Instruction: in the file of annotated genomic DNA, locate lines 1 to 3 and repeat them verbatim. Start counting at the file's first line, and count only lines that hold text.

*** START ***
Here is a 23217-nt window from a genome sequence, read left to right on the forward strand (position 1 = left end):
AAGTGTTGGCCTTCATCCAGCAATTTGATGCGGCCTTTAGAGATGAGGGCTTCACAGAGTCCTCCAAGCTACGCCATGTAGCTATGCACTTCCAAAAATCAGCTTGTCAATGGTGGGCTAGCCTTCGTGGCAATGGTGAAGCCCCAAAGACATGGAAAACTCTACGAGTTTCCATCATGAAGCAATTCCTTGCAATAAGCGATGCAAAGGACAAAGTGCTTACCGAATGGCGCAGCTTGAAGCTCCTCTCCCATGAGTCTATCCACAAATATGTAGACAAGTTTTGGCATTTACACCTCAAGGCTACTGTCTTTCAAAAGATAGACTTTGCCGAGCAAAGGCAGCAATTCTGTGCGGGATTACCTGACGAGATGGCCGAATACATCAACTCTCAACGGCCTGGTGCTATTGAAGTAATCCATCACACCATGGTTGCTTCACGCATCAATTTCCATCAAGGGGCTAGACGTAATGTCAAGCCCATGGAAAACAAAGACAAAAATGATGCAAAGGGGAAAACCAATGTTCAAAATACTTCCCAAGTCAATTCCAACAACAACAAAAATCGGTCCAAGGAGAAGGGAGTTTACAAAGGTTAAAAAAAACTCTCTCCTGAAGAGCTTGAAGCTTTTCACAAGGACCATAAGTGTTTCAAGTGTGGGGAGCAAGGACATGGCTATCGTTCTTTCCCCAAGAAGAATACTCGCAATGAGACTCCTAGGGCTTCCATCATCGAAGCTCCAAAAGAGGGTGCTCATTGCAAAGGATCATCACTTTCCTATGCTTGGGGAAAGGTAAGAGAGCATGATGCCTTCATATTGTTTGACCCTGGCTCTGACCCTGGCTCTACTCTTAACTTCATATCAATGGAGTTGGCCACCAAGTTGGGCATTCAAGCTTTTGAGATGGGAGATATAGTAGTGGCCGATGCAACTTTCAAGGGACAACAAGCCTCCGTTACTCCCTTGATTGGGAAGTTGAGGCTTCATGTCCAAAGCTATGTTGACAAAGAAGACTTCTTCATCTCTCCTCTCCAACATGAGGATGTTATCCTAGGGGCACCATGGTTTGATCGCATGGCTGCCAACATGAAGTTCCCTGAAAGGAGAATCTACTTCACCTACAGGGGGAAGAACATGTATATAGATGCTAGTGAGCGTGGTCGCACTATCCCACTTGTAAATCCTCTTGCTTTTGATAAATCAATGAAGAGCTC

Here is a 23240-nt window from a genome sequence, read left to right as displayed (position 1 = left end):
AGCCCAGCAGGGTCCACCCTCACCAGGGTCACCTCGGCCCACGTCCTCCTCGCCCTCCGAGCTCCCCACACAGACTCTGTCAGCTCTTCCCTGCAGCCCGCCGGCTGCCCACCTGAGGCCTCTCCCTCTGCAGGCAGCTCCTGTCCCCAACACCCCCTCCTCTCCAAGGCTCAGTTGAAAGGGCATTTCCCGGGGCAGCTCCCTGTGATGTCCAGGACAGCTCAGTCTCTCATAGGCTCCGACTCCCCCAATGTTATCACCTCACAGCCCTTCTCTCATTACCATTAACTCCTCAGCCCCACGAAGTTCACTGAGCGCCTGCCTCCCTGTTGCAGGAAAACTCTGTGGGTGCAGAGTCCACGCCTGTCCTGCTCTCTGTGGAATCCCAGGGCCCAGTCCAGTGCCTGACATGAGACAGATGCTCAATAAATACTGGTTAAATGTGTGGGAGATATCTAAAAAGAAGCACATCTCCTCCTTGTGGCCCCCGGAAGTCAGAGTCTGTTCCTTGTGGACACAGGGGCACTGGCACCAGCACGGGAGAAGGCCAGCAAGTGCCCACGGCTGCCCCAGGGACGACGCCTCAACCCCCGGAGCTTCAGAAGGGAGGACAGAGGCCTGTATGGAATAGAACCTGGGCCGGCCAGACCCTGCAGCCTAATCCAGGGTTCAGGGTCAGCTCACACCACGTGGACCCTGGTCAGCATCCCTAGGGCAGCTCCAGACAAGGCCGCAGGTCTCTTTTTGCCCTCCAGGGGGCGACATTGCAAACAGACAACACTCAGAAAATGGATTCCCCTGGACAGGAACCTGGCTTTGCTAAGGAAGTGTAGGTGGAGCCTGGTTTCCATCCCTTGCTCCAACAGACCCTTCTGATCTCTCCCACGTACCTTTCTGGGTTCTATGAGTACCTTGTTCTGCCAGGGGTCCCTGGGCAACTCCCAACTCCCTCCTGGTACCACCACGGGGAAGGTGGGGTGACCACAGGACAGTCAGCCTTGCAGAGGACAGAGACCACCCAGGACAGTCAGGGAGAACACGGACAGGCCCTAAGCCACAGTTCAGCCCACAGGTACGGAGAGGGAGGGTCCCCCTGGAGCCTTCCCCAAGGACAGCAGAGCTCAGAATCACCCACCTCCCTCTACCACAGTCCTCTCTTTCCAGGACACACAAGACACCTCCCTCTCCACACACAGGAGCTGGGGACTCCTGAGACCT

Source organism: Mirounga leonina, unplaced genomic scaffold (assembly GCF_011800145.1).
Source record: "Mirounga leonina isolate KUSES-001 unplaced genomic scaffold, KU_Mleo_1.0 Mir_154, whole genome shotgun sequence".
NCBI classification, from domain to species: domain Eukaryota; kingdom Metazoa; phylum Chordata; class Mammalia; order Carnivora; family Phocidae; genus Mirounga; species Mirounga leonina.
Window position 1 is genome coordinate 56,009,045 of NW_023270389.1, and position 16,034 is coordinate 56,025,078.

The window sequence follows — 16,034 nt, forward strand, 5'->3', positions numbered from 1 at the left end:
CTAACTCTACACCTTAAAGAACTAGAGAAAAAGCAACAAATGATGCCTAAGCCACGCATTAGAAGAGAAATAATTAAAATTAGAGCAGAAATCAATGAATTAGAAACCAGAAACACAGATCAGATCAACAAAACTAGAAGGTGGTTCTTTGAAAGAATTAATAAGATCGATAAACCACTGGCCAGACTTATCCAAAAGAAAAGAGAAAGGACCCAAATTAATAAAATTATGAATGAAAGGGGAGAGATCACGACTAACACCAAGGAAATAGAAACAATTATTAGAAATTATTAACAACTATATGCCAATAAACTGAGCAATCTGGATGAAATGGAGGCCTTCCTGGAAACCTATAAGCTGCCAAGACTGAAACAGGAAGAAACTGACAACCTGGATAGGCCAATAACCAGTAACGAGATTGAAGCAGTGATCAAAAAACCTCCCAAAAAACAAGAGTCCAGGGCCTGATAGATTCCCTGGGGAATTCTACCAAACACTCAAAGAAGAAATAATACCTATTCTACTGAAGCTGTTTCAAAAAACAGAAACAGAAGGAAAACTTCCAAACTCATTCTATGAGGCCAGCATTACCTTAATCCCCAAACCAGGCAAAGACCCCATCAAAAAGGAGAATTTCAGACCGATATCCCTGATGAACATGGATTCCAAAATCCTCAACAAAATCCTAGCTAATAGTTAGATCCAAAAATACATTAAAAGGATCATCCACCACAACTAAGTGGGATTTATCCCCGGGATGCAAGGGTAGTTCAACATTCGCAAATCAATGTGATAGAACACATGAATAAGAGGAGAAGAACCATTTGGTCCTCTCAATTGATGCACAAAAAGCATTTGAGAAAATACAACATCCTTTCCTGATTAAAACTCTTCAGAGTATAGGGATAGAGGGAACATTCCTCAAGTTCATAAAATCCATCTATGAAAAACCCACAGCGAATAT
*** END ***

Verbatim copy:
Here is a 23217-nt window from a genome sequence, read left to right on the forward strand (position 1 = left end):
AAGTGTTGGCCTTCATCCAGCAATTTGATGCGGCCTTTAGAGATGAGGGCTTCACAGAGTCCTCCAAGCTACGCCATGTAGCTATGCACTTCCAAAAATCAGCTTGTCAATGGTGGGCTAGCCTTCGTGGCAATGGTGAAGCCCCAAAGACATGGAAAACTCTACGAGTTTCCATCATGAAGCAATTCCTTGCAATAAGCGATGCAAAGGACAAAGTGCTTACCGAATGGCGCAGCTTGAAGCTCCTCTCCCATGAGTCTATCCACAAATATGTAGACAAGTTTTGGCATTTACACCTCAAGGCTACTGTCTTTCAAAAGATAGACTTTGCCGAGCAAAGGCAGCAATTCTGTGCGGGATTACCTGACGAGATGGCCGAATACATCAACTCTCAACGGCCTGGTGCTATTGAAGTAATCCATCACACCATGGTTGCTTCACGCATCAATTTCCATCAAGGGGCTAGACGTAATGTCAAGCCCATGGAAAACAAAGACAAAAATGATGCAAAGGGGAAAACCAATGTTCAAAATACTTCCCAAGTCAATTCCAACAACAACAAAAATCGGTCCAAGGAGAAGGGAGTTTACAAAGGTTAAAAAAAACTCTCTCCTGAAGAGCTTGAAGCTTTTCACAAGGACCATAAGTGTTTCAAGTGTGGGGAGCAAGGACATGGCTATCGTTCTTTCCCCAAGAAGAATACTCGCAATGAGACTCCTAGGGCTTCCATCATCGAAGCTCCAAAAGAGGGTGCTCATTGCAAAGGATCATCACTTTCCTATGCTTGGGGAAAGGTAAGAGAGCATGATGCCTTCATATTGTTTGACCCTGGCTCTGACCCTGGCTCTACTCTTAACTTCATATCAATGGAGTTGGCCACCAAGTTGGGCATTCAAGCTTTTGAGATGGGAGATATAGTAGTGGCCGATGCAACTTTCAAGGGACAACAAGCCTCCGTTACTCCCTTGATTGGGAAGTTGAGGCTTCATGTCCAAAGCTATGTTGACAAAGAAGACTTCTTCATCTCTCCTCTCCAACATGAGGATGTTATCCTAGGGGCACCATGGTTTGATCGCATGGCTGCCAACATGAAGTTCCCTGAAAGGAGAATCTACTTCACCTACAGGGGGAAGAACATGTATATAGATGCTAGTGAGCGTGGTCGCACTATCCCACTTGTAAATCCTCTTGCTTTTGATAAATCAATGAAGAGCTC

Here is a 23240-nt window from a genome sequence, read left to right as displayed (position 1 = left end):